October 23 - London 2012 will face criticism here this week from the world's media who are angry that organsiers are charging up to £150 ($239/€173) a month for access to the internet during the Olympics and Paralympics.
Media organisations from all around the world are due to attend the third World Press Briefing, where officials from London 2012, including chairman Sebastian Coe, will update them on preparations for next year's Games.
But they have already come under fire from the AIPS, the International Sports Press Association, who are angry that more than 10,000 accredited journalists face the prospect of having to pay for the internet despite BT being a Tier One London 2012 sponsor.
London 2012 are proposing to make journalists to sign-up for one of three packages to gain internet access.
A bronze package will cost £90 ($143/€104) per month, silver £130 ($207/€150) and gold £150 ($239/€173).
"We have asked LOCOG to offer the rate card at no cost," said Gianni Merlo (pictured), the AIPS President.
"We believe it is possible to offer the rate card at no cost because in the past large organisations have offered the media a chance to use internet free of charge at many other large-scale sporting events, e.g. the FIFA World Cup and all recent World Championship eventsnc, including the 2011 World Championships in Athletics held in Daegu, Korea."
London 2012 have claimed that the packages they are offering will guarantee the most reliable and fastest internet connection ever at a major event.
"The managers of LOCOG have pointed out that their offer package also includes the cables in all the stadiums and that this has been a great investment," said Merlo.
"However, we think that this is normal, because the organisers of an Olympic Games must offer this, as did the organisers of the FIFA World Cup in all the stadiums.
"It is not something special, nor is it unique."
The AIPS are also upset that there is no dedicated Media Village for journalists and that they will face further internet charges in hotels.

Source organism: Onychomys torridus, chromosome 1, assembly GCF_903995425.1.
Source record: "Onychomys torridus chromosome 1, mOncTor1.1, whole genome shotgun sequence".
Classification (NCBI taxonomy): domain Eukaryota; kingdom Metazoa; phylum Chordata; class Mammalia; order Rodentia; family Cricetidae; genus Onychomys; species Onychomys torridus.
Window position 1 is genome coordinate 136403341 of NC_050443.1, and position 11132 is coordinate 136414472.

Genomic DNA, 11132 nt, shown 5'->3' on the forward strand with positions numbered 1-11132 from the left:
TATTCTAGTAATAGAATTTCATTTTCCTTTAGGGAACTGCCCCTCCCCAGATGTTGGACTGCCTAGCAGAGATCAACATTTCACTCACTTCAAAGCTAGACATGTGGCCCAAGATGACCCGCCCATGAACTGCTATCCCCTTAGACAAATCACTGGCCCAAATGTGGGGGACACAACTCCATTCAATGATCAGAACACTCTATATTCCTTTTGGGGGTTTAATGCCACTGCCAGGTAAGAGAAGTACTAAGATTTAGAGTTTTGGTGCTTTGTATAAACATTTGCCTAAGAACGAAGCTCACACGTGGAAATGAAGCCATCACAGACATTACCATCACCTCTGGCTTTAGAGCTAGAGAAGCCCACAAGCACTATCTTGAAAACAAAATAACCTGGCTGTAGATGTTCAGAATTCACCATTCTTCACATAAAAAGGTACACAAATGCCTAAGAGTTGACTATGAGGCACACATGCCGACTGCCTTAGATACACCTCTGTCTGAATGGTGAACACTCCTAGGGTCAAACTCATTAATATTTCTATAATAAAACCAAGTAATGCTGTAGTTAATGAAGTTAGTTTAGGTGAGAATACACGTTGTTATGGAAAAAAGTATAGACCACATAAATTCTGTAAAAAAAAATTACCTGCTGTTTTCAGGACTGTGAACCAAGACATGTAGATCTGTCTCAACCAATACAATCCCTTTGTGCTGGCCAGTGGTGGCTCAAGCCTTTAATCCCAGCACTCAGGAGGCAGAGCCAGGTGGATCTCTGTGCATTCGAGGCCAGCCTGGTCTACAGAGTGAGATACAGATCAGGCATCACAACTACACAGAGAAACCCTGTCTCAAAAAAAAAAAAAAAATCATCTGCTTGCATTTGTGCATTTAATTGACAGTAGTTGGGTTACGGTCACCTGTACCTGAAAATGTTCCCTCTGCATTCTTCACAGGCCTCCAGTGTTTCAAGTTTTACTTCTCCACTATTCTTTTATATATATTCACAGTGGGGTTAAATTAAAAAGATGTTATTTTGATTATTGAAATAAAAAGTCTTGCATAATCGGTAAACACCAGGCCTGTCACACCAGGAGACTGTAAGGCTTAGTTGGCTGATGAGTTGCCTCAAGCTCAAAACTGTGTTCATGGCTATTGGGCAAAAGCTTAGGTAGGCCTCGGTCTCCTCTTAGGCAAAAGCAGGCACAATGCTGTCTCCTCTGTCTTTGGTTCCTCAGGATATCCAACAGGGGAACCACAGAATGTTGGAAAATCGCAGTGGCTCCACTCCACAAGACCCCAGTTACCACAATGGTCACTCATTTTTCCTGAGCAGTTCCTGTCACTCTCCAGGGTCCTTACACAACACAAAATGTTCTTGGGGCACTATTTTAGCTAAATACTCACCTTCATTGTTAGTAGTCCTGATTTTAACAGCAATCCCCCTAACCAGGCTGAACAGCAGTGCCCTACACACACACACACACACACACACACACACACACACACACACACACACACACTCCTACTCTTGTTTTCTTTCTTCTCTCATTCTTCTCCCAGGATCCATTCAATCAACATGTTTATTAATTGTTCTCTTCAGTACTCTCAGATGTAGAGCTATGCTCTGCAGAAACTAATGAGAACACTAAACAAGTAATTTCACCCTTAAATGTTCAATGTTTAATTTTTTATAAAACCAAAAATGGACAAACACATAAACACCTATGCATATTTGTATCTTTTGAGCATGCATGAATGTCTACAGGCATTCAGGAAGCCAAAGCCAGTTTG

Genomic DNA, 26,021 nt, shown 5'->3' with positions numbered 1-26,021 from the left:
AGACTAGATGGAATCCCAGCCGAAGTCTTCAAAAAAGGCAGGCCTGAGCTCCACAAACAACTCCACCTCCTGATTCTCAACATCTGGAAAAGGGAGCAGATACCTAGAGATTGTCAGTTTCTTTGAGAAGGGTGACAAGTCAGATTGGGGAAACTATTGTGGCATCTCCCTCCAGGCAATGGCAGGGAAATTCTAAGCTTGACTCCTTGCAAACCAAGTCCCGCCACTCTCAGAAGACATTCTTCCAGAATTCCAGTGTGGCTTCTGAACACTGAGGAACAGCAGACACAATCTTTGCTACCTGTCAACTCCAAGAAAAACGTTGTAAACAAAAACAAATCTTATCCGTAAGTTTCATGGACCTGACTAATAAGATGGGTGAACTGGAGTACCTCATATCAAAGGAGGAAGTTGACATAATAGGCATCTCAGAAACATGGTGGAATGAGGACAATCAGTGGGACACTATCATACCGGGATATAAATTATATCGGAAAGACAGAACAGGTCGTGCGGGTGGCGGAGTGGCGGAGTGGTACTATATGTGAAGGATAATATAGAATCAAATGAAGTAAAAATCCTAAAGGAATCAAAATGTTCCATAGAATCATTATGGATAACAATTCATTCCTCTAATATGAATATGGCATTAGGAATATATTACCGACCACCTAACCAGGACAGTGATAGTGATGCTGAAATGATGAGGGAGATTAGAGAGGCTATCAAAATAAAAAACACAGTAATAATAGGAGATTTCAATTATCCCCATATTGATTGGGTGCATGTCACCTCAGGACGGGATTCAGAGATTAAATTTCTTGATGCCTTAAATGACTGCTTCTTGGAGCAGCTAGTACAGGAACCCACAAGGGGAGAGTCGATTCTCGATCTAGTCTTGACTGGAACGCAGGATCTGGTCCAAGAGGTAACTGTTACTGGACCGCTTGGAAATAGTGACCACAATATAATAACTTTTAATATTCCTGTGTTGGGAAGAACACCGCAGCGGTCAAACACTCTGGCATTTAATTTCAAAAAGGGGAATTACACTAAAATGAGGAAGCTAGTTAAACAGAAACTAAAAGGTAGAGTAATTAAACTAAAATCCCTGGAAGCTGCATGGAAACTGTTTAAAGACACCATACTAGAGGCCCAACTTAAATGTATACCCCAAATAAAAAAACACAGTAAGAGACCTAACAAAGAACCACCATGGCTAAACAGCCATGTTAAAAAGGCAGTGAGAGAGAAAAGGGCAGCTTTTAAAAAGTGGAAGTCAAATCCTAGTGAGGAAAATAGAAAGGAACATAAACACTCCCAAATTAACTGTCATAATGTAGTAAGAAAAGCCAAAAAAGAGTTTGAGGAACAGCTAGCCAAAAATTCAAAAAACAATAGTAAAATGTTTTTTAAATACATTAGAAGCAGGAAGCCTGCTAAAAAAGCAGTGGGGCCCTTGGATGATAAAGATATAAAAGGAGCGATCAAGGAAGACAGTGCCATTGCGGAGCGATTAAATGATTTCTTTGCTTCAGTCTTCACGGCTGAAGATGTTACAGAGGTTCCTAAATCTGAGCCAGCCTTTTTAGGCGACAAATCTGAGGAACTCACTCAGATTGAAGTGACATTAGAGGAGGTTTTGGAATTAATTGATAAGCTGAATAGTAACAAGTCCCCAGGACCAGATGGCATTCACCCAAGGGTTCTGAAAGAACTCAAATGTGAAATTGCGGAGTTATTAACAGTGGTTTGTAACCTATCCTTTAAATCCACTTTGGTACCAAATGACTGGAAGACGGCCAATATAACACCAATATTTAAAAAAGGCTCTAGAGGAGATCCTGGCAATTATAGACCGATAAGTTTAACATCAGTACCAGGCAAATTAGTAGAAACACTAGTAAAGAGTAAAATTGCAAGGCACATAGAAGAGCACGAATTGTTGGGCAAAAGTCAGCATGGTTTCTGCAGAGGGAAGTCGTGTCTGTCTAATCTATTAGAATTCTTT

"[It's] a choice that is understandable and has saved the Organising Committee a lot of money but in this case the international media has been penalised," said Merlo.
"For example, many of the official media hotels do not offer a free internet connection, therefore forcing colleagues to in effect pay a second rate card.
"This is absolutely unacceptable.
"We suggested to the LOCOG press office managers that, with BT, they could develop the possibility of offering a USB mobile internet modem to all the accredited media, one which could be used outside the Olympic Park, because, journalists now work everywhere, including on the buses during transfers.
"BT, the communications giant, is one of the 2012 Olympic sponsors and so we'll pay what the sponsor makes available to LOCOG.
"It makes us think that, in the end, we'll be the ones paying for the sponsorship.
"The problem of the rate card was immediately criticised last year by the SJA, the British Sports Journalists' Association, and we completely agree with them.
"I believe that the Organising Committee could find a solution and offer the press the basic rate card free of charge for the media and on payment for special requests, as is right and correct."
London 2012 claim that neither they or BT are making any profit from the charges and, for one fee, cabled internet connectivity will be available at all venues, as well as the Main Press Centre and Olympic Village, for the first time in the history of the Games.
But Merlo is not satisfied with the response from London 2012.
"We believe that what the Organising Committee is providing to the press should be standard practice for a top event such as the 2012 Olympics which will be held in Great Britain and not in a third world country," he said.
"Yes, journalists can afford to pay, we are not beggars.
"But it is the duty of the organisers in these difficult times to make available the best working conditions with the minimum sacrifice .
"What must not be forgottem is that it is the media who have in the past saved the spirit of the Olympics without asking for anything.
"And this because they believe in sport.
"For this reason we believe that further steps can be taken and these are within the power of LOCOG, an organisation that we respect for its high professionality."
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January 2011: Exclusive - London 2012 to provide free internet access for athletes
August 2010: London 2012 set for criticism over internet charges
April 2010: London 2012 plan to charge media for internet access